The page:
Kyrtou plegmata: Networks of economy, power and knowledge in the Greek world from prehistoric times to the modern era

Documentation – mapping – synthetic approaches.

Institute of Historical Research / National Hellenic Research Foundation (Project “Krepis”, General Secretariat of Research and Technology, 2013-2015)

Kyrtou Plegmata, “weaves of the weel”; this is how Plato described the circulatory system that diffuses life and heat throughout the living bodies: (προσηκάζομεν τῷ τοῦ κύρτου πλέγματι, Timaeus 79d). Under this title the Institute of Historical Research of the National Hellenic Research Foundation proposes the survey of a series of economy, power and knowledge networks, developed in eastern Mediterranean and beyond throughout history.

The working hypothesis of the project is that the spatial dimension of the “Greek world” does not come as a simple result of historical expansions, dominations or the diaspora of the Greeks; that it is fluctuant and dynamic, and that it should be considered in relation to exchange, diffusion and communication within the wider framework of power relations and of economic and cultural activities. Under this perspective, the Greek spatial settings form a shifting geography, formed, re-formed and transformed in relation to the development of specific local or wide-ranging networks with a varied density of content and a diverse range of priorities. These networks are stimulated by economy, but gradually affect further expressions of society and culture. By opting for an interpretive approach based on network survey, our aim is to study, document and map the shaping and workings of a series of specific communication, diffusion and exchange patterns that developed historically within the area. It is a challenging approach, enabling a better understanding of the spatial dimensions of historical phenomena, and a novel perspective on the Greek presence within the wider political and cultural systems in the Mediterranean and beyond.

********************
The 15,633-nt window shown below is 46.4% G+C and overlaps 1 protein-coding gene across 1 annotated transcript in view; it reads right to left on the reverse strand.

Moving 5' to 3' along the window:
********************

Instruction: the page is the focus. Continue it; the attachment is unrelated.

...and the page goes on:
Under this perspective, the Greek spatial settings form a shifting geography, formed, re-formed and transformed in relation to the development of specific local or wide-ranging networks with a varied density of content and a diverse range of priorities. These networks are stimulated by economy, but gradually affect further expressions of society and culture.

By opting for an interpretive approach based on network survey, our aim is to study, document and map the shaping and workings of a series of specific communication, diffusion and exchange patterns that developed historically within the area. It is a challenging approach, enabling a better understanding of the spatial dimensions of historical phenomena, and a novel perspective on the Greek presence within the wider political and cultural systems in the Mediterranean and beyond.

Throughout the 24 months of the project’s duration, 42 targeted studies were carried out throughout the entire spectrum of Greek history, based on ongoing research projects at the Institute. These studies aim at documenting the workings of networks of communication, both by land and sea (WP1), of networks of economy and markets (WP2), of networks developed by lay and religious institutions (WP3), and, finally, the structure and function of networks of knowledge and culture (WP4). Mapping these selected and representative networks on a common GIS background (WP5), provides a valuable tool for the study of Greek spatial regimes throughout history, as well as a novel infrastructure of digital applications for the Institute of Historical Research.

The project’s open-access web portal (WP6) comprise databases for the 42 selected networks and a total of 247 thematic maps in an interactive atlas, a library of related original papers, and will soon include the proceedings of the international conference that took place from the 11th to the 13th of December 2015 titled Networks in History. From Antiquity to the Modern Era.

English